C ovid-19 has transformed into a silent pandemic of hunger and starvation as a result of millions of people pushed into the vicious cycles of economic stagnation, loss of livelihood and worsening food insecurity. The World Bank has estimated that 71 million people will be pushed into extreme poverty across the globe as a result of the pandemic. As per the State of Working India 2021 report by the Azim Premji University, about 100 million lost jobs during the nationwide April-May 2020 lockdown. Most were back at work by June 2020, but even by the end of 2020, about 15 million workers remained out of work. Incomes also remained depressed. As we saw the deadly second wave of Covid-19 ravaging our country and leaving families devastated, the oxygen crisis overwhelmed the entire system while the crisis of hunger and starvation kept becoming grave each day. The CMIE Unemployment Data reveals a grim picture of unemployment spiralling to 12% by the end of May 2021 as compared to 8% in April 2021. Breaking this down further over 10 million or 1 crore people lost their jobs because of the second wave of coronavirus alone and 97% of households’ incomes have declined since the beginning of the pandemic last year. In a country like ours where a majority of the workforce is in the informal sector, people have not only been massively affected by the pandemic due to loss of jobs but also because they have no access to the benefits that come with formal employment and are out of the ambit of the social security schemes. The daily wagers, construction workers, street vendors, domestic helpers are the people who have been disproportionately affected by the pandemic and lockdowns and are living a life of uncertainty and disrupted incomes. Agriculture is the primary occupation in the villages but due to frequent lockdowns, there has been a disruption of the supply chains and access to the market for the sale of agricultural produce impacting the income of the rural households. World Food Programme estimates that an additional 130 million people could fall into the category of being food insecure over and above the 820 million who were so classified by the State of Food Insecurity in the World Report, 2019. In the 2020 Global Hunger Index, India ranks 94th out of the 107 countries. The pandemic has worsened this hunger crisis in India. With higher food inflation combined with reduced incomes, more and more households have to cut down on the quantity and quality of their food consumption. The impact is the worst on the low and middleincome household spend a large share of their incomes on food expenditure. The First Phase of the National Family Health Survey (2019-2020) has revealed alarming findings, with as many as 16 states showing an increase in underweight and severely wasted children under the age of 5. Ever since the advent of Covid-19, the pandemic has risked becoming nutrition crisis, due to overburdened healthcare systems, disrupted food patterns and income loss. And the disruption of programmes likes the Integrated Child Development Scheme (ICDS) and the mid-day meal programme. The current crisis highlights the importance of the existing welfare schemes like MGNREGA, PDS, and PMGKY etc which put cash and relief directly into the hands of the most vulnerable people and help them tide over the economic distress. There is an imperative need to improve food security by increasing local food production and strengthening food supply chains. The availability of high food stocks presents a bright opportunity to ensure the strongly advocated universal PDS which is the need of the hour. As the second wave has led to many young people who were the breadwinners of their families succumbing to the virus, it is of utmost importance that support is provided to these families with adequate cash and food support and building employment opportunities to prevent them from slipping further below the poverty line. Like the first wave, it has been the collective endeavour of several citizen initiatives and NGOs to complement the efforts of the administration to mitigate the hardships and provide immediate relief to the most marginalised communities who have been the worst affected by the pandemic. At Samarpann, we are focusing all our resources on the rural areas keeping in view this alarming crisis. Until now we have distributed 2.6 million meals across India since the advent of the Pandemic. When our team visited the villages in Rajasthan, Uttarakhand, Kashmir, and Mizoram we realised that nothing had changed for these families in the second wave as compared to the second wave. The second wave has worsened the conditions for most of these households as there has been a loss of livelihoods and depletion of savings due to medical expenses. The people have either not been reinstated into their jobs after the first lockdown or have suffered major pay cuts leading to reduced incomes. Though we provide immediate relief in the form of ration and sanitation kits, it is important to start rebuilding the lives of these families, especially those who have lost their earning members. Hence, we are purchasing the relief material from the women Self Help Groups (SHGs) so that it increases their income sources and providie the material in the community itself. We believe that the solution to the hunger crisis should follow a twofold approach of addressing food insecurity as well as providing livelihood opportunities to the people whose voices have largely been left unheard in this second wave of Covid-19. Each ration kit includes wheat flour, rice, two types of pulses, sugar, cooking oil, spices, and salt which is sufficient to take care of a family’s need for 15 to 20 days. There is also a sanitation kit that has soaps, sanitisers, and a packet of masks. Some of the villages which we are targeting are Rathkankara, Borabas, Kolipura, Girdharpura, and Bhairopura in the Kota district in Rajasthan which is mostly inhabited by the indigenous communities of tribal. In Kashmir, with our partner organisation, we are targeting villages in Anantnag, Baramulla, Pulwama, Bandipora, and Kulgam while in Uttarakhand the target areas are the women in the Khatima block of Udham Singh Nagar, who are single earning members coming from very poor families. Mizoram hosts its own problems, being tribal predominated and situated in the arduous terrains. Covid-19 pandemic has presented itself as a challenge and an opportunity to address our long-standing problems of food security and nutrition and the current need is to come up with sustainable solutions which help us tide not only over the current crisis but also lift millions of people out of the vicious cycle of hunger and poverty. ‘One Nation, One Card’ across the country is a long term solution aimed at bringing a large number of excluded households into the ambit of social security. Similarly, diversification of the food basket under PDS and ICDS would go a long way in addressing malnutrition and reducing the disease burden in the country. The task at hand is a humongous one that needs to be dealt with at multiple levels by various stakeholders coming together to minimise the adversities and develop long term strategies for addressing hunger and malnutrition. Dr Ruma Bhargava, Lead Healthcare, World Economic Forum and Founder, Samarpann & Dr Megha Bhargava, Deputy Commissioner Income Tax, Govt of India.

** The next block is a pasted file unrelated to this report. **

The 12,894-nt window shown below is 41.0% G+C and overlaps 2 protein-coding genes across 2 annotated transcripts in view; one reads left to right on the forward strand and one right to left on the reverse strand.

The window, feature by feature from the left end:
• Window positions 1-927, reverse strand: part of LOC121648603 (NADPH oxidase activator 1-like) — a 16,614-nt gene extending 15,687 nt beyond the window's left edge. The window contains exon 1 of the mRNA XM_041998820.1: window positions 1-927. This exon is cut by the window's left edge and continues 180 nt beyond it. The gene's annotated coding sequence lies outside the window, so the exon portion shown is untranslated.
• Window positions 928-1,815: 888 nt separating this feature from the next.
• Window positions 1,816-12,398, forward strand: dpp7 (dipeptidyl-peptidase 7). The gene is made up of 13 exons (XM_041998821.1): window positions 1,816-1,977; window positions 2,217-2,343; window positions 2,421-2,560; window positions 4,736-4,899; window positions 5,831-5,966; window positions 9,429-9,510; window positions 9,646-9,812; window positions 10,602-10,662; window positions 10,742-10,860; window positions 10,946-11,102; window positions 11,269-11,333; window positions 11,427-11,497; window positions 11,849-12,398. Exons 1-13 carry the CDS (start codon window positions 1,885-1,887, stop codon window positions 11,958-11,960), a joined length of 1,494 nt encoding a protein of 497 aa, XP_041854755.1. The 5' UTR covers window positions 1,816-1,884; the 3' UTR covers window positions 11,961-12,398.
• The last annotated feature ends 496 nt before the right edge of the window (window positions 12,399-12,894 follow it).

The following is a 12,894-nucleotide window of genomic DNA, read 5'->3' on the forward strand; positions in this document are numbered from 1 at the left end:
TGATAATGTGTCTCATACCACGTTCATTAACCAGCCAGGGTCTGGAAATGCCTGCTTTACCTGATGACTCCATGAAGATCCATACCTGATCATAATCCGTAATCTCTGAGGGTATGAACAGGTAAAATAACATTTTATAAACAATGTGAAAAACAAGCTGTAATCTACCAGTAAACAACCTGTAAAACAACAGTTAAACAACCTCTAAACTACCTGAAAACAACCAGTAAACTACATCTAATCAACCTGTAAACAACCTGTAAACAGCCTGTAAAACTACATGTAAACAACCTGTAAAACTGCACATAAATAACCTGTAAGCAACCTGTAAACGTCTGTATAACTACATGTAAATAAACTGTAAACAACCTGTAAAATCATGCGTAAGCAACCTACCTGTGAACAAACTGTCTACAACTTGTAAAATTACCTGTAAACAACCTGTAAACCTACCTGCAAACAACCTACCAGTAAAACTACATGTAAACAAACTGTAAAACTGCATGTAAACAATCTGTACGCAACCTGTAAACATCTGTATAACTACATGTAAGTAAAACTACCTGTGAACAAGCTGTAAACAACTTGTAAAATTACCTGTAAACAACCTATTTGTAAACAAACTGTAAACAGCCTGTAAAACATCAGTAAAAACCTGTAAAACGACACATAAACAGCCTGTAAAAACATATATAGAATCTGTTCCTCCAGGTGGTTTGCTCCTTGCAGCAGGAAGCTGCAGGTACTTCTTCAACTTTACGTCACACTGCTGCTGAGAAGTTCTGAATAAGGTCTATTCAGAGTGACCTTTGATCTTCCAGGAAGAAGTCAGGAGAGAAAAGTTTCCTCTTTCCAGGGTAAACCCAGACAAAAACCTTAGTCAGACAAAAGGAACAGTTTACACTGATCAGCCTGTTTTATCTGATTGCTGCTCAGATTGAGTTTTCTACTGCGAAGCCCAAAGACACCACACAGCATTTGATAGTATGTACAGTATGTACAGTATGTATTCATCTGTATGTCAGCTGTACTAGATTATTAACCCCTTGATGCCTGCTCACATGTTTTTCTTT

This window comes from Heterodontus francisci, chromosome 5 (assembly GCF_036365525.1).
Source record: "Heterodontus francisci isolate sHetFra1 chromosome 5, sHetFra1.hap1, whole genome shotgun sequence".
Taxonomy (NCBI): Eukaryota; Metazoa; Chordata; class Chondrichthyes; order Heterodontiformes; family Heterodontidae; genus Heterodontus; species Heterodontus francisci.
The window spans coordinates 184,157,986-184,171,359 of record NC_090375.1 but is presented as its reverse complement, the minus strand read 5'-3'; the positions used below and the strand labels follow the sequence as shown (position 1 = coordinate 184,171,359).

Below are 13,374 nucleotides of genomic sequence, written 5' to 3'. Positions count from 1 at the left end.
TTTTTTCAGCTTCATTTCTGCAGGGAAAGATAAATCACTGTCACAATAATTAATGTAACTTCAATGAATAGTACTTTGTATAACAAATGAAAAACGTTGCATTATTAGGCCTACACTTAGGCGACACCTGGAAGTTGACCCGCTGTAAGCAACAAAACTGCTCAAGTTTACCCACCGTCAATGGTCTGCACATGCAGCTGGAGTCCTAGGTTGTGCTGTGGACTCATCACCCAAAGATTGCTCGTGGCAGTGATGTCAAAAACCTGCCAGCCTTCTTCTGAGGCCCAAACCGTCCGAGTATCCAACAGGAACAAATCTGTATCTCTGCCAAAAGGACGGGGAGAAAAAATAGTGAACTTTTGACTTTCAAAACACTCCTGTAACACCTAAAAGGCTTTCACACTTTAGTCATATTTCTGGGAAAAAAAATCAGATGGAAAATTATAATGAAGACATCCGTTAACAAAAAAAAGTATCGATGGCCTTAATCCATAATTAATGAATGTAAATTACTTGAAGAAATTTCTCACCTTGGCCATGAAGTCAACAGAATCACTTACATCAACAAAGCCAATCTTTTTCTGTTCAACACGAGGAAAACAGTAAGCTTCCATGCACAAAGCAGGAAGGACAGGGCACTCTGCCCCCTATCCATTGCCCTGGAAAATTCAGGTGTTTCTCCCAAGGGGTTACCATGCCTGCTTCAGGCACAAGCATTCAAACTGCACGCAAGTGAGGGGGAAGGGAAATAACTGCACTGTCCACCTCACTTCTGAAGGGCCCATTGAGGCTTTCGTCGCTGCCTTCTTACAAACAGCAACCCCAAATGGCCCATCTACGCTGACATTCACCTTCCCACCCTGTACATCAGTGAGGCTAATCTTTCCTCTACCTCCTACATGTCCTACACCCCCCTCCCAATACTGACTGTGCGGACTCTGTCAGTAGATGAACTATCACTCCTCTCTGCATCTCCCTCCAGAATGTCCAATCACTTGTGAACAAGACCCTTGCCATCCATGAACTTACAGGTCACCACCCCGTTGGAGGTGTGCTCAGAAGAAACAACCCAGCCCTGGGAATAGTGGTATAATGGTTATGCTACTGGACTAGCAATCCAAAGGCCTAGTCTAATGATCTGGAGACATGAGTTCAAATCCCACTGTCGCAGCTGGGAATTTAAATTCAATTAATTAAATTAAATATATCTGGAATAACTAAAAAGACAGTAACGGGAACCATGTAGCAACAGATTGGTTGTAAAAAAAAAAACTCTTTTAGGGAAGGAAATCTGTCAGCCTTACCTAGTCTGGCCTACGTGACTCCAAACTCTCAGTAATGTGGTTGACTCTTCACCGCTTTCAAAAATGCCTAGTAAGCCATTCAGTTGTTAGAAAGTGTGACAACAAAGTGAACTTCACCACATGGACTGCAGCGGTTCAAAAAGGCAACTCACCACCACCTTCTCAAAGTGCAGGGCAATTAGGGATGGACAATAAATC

The views expressed are personal